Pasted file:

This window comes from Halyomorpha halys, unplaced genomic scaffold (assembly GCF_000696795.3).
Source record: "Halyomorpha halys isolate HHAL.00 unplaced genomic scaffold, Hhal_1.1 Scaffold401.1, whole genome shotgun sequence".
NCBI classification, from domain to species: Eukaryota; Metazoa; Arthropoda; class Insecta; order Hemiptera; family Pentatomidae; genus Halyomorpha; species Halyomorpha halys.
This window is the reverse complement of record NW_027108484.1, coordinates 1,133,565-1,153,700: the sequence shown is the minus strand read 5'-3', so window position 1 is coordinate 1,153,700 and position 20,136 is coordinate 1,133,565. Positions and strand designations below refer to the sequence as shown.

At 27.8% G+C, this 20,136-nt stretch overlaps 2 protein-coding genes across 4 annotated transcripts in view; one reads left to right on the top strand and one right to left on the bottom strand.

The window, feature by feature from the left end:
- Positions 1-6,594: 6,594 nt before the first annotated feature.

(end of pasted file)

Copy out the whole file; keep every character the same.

This window comes from Halyomorpha halys, unplaced genomic scaffold (assembly GCF_000696795.3).
Source record: "Halyomorpha halys isolate HHAL.00 unplaced genomic scaffold, Hhal_1.1 Scaffold401.1, whole genome shotgun sequence".
NCBI classification, from domain to species: Eukaryota; Metazoa; Arthropoda; class Insecta; order Hemiptera; family Pentatomidae; genus Halyomorpha; species Halyomorpha halys.
This window is the reverse complement of record NW_027108484.1, coordinates 1,133,565-1,153,700: the sequence shown is the minus strand read 5'-3', so window position 1 is coordinate 1,153,700 and position 20,136 is coordinate 1,133,565. Positions and strand designations below refer to the sequence as shown.

At 27.8% G+C, this 20,136-nt stretch overlaps 2 protein-coding genes across 4 annotated transcripts in view; one reads left to right on the top strand and one right to left on the bottom strand.

The window, feature by feature from the left end:
- Positions 1-6,594: 6,594 nt before the first annotated feature.